The good news is that by adhering to the following e-commerce optimization recommendations, you can create an environment that is functional and attractive and introduces your brand

Search Engine Land Source

The definitive SEO audit part 2 of 3: Content and on-site

Disclaimer: Every situation is unique. This outline of the elements of a content and onsite SEO audit discusses the common first points I look at with unpenalized sites hoping to increase their traffic. If you have a penalty or other serious issues, this list is not exhaustive and will not cover all the areas you will need to research or methods to employ.
Last month, I started my three-part series on conducting an SEO audit on your website. The purpose of auditing your site regularly is to ensure that you’re not only protecting yourself against penalties or technical oversights, but that you’re taking full advantage of the content you’re providing (from an organic SEO standpoint in this context) and that you’re “forcing” yourself to keep updated on shifts in users and terms as well as changes in the overall algorithms.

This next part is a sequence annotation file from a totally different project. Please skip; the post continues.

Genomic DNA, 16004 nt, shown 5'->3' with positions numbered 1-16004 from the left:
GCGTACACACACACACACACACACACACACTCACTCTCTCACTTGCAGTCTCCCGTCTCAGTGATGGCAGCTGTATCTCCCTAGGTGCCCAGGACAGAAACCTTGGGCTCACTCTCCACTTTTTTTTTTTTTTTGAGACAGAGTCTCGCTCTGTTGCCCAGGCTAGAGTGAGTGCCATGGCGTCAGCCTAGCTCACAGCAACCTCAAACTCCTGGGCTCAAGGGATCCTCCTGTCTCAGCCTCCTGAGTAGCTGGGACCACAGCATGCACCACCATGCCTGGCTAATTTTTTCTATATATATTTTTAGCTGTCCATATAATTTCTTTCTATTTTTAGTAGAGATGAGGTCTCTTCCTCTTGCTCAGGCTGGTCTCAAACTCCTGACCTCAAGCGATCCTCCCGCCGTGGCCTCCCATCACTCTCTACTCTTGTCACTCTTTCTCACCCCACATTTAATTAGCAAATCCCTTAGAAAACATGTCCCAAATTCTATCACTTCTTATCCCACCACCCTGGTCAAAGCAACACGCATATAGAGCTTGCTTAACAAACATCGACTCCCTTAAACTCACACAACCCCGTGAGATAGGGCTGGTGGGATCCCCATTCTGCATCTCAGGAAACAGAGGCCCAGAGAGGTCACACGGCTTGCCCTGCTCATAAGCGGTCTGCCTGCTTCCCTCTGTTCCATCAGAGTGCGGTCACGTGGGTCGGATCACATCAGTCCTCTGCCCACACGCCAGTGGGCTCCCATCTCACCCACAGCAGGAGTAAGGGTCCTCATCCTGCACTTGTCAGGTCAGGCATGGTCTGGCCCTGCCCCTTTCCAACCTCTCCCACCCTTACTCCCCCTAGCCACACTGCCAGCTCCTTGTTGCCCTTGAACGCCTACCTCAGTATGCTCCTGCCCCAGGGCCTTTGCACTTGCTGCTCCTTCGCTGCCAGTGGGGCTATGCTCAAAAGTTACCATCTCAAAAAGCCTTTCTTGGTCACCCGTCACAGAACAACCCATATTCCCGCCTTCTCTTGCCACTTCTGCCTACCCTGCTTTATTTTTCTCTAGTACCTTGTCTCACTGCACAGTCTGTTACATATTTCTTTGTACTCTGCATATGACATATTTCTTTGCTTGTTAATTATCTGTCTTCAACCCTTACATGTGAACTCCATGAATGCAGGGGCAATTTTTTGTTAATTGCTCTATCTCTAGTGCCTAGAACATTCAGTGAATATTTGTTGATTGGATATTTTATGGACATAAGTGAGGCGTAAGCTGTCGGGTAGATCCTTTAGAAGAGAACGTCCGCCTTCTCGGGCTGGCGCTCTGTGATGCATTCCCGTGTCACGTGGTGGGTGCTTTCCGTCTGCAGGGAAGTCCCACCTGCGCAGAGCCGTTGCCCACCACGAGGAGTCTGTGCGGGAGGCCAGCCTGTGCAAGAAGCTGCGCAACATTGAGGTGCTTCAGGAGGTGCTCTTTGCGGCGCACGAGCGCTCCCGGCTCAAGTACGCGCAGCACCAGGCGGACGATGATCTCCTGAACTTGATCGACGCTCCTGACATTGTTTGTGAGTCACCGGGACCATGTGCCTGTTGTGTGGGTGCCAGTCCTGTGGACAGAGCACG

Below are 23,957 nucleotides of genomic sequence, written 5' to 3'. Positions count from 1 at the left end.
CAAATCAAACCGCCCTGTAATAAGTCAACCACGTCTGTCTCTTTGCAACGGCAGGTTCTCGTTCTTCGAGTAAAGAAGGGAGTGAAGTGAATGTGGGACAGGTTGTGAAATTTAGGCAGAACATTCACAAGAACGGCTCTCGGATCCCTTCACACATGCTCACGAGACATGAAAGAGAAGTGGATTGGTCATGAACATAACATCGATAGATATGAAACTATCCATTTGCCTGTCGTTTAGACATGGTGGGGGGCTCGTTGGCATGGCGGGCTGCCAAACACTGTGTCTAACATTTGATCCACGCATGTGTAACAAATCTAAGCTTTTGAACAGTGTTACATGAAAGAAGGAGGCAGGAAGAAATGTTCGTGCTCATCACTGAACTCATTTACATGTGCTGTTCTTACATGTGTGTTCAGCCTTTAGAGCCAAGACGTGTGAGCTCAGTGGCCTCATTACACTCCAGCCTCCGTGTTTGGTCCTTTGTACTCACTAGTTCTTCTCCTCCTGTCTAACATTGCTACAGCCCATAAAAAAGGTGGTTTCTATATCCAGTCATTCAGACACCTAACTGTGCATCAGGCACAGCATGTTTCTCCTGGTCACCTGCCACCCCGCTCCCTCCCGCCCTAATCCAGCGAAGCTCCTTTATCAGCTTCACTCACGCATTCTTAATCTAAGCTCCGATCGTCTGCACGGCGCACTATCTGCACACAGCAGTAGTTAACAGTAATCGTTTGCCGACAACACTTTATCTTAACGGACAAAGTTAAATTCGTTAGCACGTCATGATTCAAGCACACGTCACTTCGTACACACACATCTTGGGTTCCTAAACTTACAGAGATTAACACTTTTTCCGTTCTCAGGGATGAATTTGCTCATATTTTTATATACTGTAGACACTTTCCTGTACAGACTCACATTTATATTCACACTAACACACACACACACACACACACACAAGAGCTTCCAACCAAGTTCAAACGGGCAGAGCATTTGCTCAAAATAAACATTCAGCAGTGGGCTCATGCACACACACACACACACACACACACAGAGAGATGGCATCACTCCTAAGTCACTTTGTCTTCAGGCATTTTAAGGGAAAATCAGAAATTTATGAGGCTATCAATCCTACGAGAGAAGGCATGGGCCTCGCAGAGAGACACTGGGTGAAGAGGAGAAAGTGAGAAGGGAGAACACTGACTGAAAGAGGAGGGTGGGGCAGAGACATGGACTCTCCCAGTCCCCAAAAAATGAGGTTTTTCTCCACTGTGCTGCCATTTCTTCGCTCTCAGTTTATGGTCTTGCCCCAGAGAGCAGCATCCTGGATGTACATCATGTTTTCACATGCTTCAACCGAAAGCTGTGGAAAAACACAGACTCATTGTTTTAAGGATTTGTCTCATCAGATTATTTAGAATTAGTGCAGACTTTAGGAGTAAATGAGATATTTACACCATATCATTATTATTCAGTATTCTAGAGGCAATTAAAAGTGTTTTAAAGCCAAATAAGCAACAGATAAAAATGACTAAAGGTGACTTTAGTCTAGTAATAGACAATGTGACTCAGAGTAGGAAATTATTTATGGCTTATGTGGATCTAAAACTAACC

As mentioned, this audit is divided into three parts of which this is part two. Part three will be available in four

Search Engine Land Source

About To Launch A WordPress Site? Here’s What You Need To Know About SEO

WordPress is the most widely used content management system (CMS) in the world — roughly half of sites that use a CMS use WordPress.
There is good reason for WordPress’ popularity. It’s versatile, easy to use and highly customizable, due to the numerous plugins and themes available.